21. As I have mentioned before that “narratives” garbage is for the birds. There is no such formulation. There are only the facts of a case; sometimes not all of the facts are known, sometimes there may be legitimate disagreement about the interpretation of the facts, but there are no legitimate “competing narratives.”

    That “narratives” rubbish is a way to try to legitimize a pack of lies. When someone brings up that nonsense what he is saying is, “The facts are against me, so I am going to try to confuse the issue by lying but put it down to ‘competing narratives.'”

    If I were not a super-polite, well bred, always well behaved lady I would call it a steaming pile of horseshit.

    The Moslems have hated Jews ever since Mohammed cobbled together his version of a religion out of barely understood scriptures which belonged to other people, and then he was surprised and angry because the Jews wouldn’t turn away from God and towards him. Don’t get me wrong, I don’t care what Moslems believe, I don’t care what anyone believes as long as they don’t bother me or mine with it, and if Islam makes its adherents happy, I am all for it.

    However, we all know that the history of Islam is one of putting minorities to the sword if they wouldn’t convert, and of treating the remaining minorities, especially Jews, extremely badly, unless they needed one or more of us to do something for them.

    I have a simple rule when it comes to Islamic testimony, I don’t believe it when I hear it. I don’t disbelieve it, either, as certainly not all Moslems are liars or worse. I make note of what they said, and I wait for independent confirmation. I have been force to formulate this rule because of this “narratives” idiocy, because of Arab “big talk,” because of takiya, because of the pressure on “witnesses” to conform to the party line. I accept “statements against interest” as likely to be true, but again, I hold some judgment in abeyance.

    I really do not like groupthink, but I have been driven to it.

  22. There are only one 2 words to describe this person.

    Utterly revolting…….No point in adding anymore.

  23. benorr
    I agree but you should hear pundits sucking up to him
    – he is respected treated like a somebody always like academic roaylty sometimes wherever I came across him
    just take this

    “there can be said to have existed an Islamo-Judaic civilisation that spanned the Iberian peninsula, ”

    leaving aside the inanity of appropriating the Islamo-Judaic and the wrong way around to boot, the original wave of conquest made it all the way to Tours (France) got stopped/defeated and retreated to the best of my memory somewhere to the south of Toledo which seems to me rather south to the middle of the peninsula.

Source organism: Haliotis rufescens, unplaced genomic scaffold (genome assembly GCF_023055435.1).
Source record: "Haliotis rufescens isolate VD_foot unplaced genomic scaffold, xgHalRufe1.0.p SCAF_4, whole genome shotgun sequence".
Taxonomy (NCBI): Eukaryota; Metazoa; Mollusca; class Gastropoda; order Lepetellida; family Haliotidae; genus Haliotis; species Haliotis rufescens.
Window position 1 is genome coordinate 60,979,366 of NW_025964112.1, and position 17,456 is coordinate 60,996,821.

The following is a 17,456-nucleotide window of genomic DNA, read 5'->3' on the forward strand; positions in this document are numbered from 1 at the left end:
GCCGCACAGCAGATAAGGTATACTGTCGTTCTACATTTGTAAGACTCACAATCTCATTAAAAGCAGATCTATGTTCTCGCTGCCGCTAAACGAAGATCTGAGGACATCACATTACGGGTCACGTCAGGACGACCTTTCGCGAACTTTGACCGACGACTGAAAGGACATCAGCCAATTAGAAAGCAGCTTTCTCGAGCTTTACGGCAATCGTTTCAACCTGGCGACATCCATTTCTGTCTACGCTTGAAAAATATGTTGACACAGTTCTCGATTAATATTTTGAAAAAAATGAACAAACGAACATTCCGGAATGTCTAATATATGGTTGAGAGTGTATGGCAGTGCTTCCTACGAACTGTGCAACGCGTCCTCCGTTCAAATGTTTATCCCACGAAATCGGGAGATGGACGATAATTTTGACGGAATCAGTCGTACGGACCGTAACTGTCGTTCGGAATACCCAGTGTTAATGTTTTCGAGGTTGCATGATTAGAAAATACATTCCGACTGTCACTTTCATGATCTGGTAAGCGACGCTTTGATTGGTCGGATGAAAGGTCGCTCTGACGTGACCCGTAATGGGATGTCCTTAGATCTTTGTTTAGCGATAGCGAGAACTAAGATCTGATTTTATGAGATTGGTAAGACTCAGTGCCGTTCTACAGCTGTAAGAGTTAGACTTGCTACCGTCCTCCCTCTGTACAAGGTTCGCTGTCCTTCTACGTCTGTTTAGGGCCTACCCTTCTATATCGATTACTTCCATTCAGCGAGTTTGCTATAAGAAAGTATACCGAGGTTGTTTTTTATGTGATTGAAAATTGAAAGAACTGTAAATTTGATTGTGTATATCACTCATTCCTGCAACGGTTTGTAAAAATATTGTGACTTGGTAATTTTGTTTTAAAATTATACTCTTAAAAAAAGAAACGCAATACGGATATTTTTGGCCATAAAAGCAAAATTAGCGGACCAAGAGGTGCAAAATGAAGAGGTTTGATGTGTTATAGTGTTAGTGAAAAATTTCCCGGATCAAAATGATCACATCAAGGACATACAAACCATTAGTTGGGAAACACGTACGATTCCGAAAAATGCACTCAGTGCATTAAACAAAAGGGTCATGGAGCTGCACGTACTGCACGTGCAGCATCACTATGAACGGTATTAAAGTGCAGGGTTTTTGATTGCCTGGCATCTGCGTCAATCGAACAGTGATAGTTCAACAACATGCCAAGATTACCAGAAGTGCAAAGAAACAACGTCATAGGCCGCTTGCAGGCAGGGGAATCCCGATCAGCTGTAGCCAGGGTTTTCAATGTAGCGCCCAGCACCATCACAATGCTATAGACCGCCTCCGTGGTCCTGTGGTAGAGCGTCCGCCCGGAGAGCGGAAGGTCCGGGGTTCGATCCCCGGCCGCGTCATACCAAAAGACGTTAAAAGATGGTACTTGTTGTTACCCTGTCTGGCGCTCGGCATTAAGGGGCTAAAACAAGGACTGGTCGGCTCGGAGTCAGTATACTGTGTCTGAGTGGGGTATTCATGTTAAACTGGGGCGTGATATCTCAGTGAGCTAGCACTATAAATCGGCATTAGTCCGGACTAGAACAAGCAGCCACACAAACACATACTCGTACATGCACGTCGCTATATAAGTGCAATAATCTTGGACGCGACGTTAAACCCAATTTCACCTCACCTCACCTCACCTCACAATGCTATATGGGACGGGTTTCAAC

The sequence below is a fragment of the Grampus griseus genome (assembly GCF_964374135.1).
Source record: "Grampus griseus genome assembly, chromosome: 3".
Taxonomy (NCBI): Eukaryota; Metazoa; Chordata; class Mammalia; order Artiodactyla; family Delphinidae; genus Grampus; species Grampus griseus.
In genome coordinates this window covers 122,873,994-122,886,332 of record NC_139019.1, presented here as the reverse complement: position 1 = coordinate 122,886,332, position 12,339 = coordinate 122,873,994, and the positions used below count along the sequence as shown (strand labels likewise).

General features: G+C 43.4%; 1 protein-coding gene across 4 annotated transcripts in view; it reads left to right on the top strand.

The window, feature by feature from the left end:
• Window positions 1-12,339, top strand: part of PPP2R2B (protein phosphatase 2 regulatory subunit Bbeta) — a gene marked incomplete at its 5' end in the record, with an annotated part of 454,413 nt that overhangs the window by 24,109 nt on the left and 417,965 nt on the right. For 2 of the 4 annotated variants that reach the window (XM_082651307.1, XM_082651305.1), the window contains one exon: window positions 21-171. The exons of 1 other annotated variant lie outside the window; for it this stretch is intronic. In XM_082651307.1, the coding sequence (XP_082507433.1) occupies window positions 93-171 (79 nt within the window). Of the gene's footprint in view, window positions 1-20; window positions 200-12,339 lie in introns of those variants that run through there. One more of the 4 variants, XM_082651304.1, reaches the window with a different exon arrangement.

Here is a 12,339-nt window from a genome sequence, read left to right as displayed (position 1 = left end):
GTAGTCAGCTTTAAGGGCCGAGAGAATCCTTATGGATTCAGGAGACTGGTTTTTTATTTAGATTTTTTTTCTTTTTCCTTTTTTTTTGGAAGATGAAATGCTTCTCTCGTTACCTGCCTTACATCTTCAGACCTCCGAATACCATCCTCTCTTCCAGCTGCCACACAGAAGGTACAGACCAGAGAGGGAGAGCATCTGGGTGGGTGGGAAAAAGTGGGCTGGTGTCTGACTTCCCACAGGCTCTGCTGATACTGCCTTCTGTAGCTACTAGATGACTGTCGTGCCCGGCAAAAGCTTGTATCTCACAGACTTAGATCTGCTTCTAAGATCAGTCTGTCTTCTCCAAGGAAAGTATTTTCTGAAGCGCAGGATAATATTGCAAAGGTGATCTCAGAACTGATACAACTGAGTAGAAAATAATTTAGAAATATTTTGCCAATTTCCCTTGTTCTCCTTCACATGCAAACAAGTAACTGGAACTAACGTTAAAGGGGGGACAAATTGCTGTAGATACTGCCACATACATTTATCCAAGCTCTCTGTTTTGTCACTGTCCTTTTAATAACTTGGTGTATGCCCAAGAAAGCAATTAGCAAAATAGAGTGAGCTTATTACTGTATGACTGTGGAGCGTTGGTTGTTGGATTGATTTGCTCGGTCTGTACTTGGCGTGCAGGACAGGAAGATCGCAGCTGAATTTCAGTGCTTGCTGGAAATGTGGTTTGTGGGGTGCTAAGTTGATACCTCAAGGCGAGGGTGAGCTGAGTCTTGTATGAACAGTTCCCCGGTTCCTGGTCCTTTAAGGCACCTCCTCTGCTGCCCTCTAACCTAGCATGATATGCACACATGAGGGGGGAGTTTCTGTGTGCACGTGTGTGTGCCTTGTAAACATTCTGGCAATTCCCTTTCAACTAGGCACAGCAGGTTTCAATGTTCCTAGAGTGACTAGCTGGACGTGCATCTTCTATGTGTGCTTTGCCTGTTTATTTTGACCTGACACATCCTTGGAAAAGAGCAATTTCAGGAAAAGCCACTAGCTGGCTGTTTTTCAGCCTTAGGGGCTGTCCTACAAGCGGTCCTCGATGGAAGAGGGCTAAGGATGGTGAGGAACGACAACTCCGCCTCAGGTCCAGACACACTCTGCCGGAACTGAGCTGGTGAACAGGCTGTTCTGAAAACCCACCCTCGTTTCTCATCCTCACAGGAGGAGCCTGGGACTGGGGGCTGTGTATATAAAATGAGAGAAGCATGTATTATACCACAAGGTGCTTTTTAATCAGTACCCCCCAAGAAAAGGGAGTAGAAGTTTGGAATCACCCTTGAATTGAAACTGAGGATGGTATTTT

But Ali insinuates that it was ALL of the peninsula and leaves out their stints in Sicily where they when they were not the masters treated rather well.
    I.e. he is a deeply dishonest narratvie constructor by using very inaccuarate and suggestive language.
    Usually when I come across a falsehood by intimation like that I stop reading and never trust the author again (ignorance reads different from deliberate distortion most of the time)

  24. There is a very sinister and nauseating look to this Tarik Ali,he looks downright sleazy.

    In a Moslim world that is almost devoid of heroes,Tarik Ali is all that they have got.

    So he will just have to do.

  25. benorr
    Tariq Ali TALKS like he looks
    – but he has a “redeeming” point in that the is a such a good story teller when writing long journalism that he can get away with lots of insinuations packed into his tales (only when you begin to ask yourself how can one man know so manye parts of a very diverse country so intimately you begin to realize how he operates i.e. he establishes his credentials with some sound seeming facts and then he embarks on 1001 tales)

  26. i wasn’t aware that tariq ali contributed to the guardian…that explains my being in pre mod for a less than judicious description of him in reply to one of berch’s posts.

  27. bataween, as always, pleasure to read your piece here. It’s almost amusing to imagine Georgina Henry pondering who could be the most reliable reviewer for a book like Achcar’s. Though it has to be admitted: Tariq Ali was a sure bet. It’s quite an achievement of the imagination for a Pakistani Marxist to wax eloquent about Muslim tolerance. Pakistan’s establishment came at the cost of about 1 million dead, and some 12 million refugees, if I’m not mistaken. Well, why care, since the real catastrophe is obviously the success of Zionism…